The race to make faster and faster computers – whether they are designed to play the newest games or predict the weather – has been a cut-throat business for many decades. But there is another computing race that has also been getting more competative in the last few years: The race between quantum computers and the machines they are intended to replace.
Quantum computers work quite differently from the regular computers that power the modern world. Regular computers process and store data as a series of binary bits, which can be either zero or one. On the other hand, quantum computers process data using qubits (quantum bits) that can be zero, one, or any combination of them both. By utilising the immense scope of this additional freedom in how data is encoded, computer scientists have shown that several common computing tasks can be massively speeded up. I wrote about some of the possibilities before, so that post might be a good background.
At the moment, performing a particular task using a quantum computer is generally slower than using a regular (or “classical”) one. In fact, some tasks that quantum computers should be very good at are simply too complicated for existing quantum hardware to attempt. But as the technology progresses, eventually quantum machines might be able to out-perform classical ones.
If it happens, that is the moment at which “quantum supremacy” is established.
One factor in determining when quantum supremacy is reached is obviously the performance of quantum computers. More on that later. But their competitors – the classical computers – are also getting faster. Recently, a big step forward in the ability of classical supercomputers to perform tasks that should be well suited to quantum computers was reported by researchers at IBM.
As classical computers get better, the bar for quantum supremacy is being raised.
It is possible to simulate a quantum computer by running a program on a classical computer. The output of the simulated quantum machine should be exactly what an actual quantum device would create. The problem is that the amount of processing power and memory required to do this goes up very quickly as more qubits are simulated. It had been thought that the maximum number of qubits that could be simulated in a classical supercomputer was roughly fifty. After that, it would simply require too much memory. So quantum supremacy would be established if a quantum computer with 50 working qubits could be made.
What the researchers from IBM have done is to design a program which allows the simulation of 56 qubits. This makes it just that bit harder to get to quantum supremacy!
But what about the other side in the race? The hardware for quantum computing is also getting better, and just this week, Intel announced that it now has a chip that contains 49 qubits. This sounds great, but so far it is quite difficult to assess how good it actually is because a lot of the important data is not available.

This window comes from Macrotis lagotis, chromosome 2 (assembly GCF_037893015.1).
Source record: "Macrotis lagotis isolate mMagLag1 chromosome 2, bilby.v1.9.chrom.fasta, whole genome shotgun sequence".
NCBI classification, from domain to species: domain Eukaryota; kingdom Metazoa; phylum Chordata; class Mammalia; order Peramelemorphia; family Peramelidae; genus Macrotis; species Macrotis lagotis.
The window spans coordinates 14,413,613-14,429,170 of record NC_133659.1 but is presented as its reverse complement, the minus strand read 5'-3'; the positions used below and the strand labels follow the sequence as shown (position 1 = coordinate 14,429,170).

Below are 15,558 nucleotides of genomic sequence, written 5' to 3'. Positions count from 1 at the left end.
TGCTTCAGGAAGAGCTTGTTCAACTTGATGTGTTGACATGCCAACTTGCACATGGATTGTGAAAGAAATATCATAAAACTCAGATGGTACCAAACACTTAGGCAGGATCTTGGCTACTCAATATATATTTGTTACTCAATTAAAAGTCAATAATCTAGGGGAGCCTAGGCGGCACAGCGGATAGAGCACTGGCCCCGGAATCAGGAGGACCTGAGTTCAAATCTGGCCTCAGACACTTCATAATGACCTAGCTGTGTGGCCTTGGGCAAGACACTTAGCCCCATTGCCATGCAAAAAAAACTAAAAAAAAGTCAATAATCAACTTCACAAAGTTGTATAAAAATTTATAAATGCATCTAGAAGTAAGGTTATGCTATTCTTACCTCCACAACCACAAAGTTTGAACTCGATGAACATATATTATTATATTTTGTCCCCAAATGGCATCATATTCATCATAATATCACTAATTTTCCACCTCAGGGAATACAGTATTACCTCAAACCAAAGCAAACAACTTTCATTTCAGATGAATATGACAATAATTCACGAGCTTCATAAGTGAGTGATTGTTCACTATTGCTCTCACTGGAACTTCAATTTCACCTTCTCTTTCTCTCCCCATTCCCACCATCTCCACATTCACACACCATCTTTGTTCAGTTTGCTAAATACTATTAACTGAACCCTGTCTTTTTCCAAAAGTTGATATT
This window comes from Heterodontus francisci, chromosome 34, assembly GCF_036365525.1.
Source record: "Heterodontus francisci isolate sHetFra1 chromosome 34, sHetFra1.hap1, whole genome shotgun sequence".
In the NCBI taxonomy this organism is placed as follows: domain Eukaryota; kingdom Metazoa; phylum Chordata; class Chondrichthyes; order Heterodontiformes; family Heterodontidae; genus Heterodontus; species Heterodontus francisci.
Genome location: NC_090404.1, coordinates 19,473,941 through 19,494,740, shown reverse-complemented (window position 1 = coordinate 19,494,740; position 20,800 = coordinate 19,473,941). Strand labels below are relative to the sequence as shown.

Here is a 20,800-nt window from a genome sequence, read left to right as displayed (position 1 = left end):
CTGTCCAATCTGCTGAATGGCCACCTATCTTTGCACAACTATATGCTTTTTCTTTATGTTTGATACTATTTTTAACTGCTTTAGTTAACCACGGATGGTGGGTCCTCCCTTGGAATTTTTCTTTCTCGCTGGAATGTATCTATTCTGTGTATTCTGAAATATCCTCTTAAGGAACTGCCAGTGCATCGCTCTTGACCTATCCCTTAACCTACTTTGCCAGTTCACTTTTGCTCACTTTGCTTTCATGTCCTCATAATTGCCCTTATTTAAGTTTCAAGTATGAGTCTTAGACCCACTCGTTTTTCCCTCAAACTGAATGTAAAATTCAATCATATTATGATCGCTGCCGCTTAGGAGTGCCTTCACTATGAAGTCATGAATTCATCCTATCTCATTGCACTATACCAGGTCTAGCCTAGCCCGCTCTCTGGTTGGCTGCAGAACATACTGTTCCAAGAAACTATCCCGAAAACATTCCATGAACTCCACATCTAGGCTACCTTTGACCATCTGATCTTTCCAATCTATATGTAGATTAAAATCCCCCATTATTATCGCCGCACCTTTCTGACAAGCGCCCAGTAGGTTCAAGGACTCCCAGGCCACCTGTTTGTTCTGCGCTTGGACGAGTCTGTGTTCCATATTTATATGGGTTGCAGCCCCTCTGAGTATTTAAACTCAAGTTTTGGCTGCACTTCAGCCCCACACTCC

The number of qubits is an important indicator of the overall performance of a quantum computer, but there are other very important factors. For instance, qubits have to be linked to each other (or, in the quantum-mechanical language, “entangled”) so that they can share quantum information and carry out the multi-qubit operations that are required to exploit their power. It can be hard to entangle two qubits unless they are close to each other and so, in current devices, often not all the qubits in a chip will be linked. The fewer qubits that each one is linked to, the more inefficient it is to do a calculation, and so this connectivity has a big impact on performance.
Secondly, controlling a qubit is much more difficult than the control of a classical bit. Usually, delicate pulses of microwave radiation are needed to manipulate them, and so they can make errors. Because of this, calculations often have to be repeated several times to make sure that the answer is correct, and not the result of a control error. The higher the error rate, the more times a calculation must be run to be sure that it gives the right answer.
Finally, there is the decoherence time of the qubits. This one is a bit more technical, but the data stored in a qubit can be lost because the outside world impinges on the qubit, destroying the sensitive quantum information. Because of this, the decoherence time limits how long a quantum computer has to complete a calculation: If it can’t finish in time, it might lose the data it is working on. So, if the decoherence time for the qubits is too short, they are next to useless.
And of course, none of these things are problems for simulations using classical computers, because those programs work perfectly!
So far, these numbers are not available for Intel’s new chip. In contrast, IBM have this information freely accessible on github for their machines! Getting this information will be crucial to understanding just how close they are to establishing quantum supremacy.
But for now, the race is well and truly on!
If you want to read a preprint of the paper reporting the 56 qubit simulation, you can find it here.
Also, if you want to learn more about quantum computing, and even run your own programs on a small quantum computer, check out IBM’s public web site. They’ve got a bunch of neat tutorials and a four-qubit machine on their cloud that you can play with.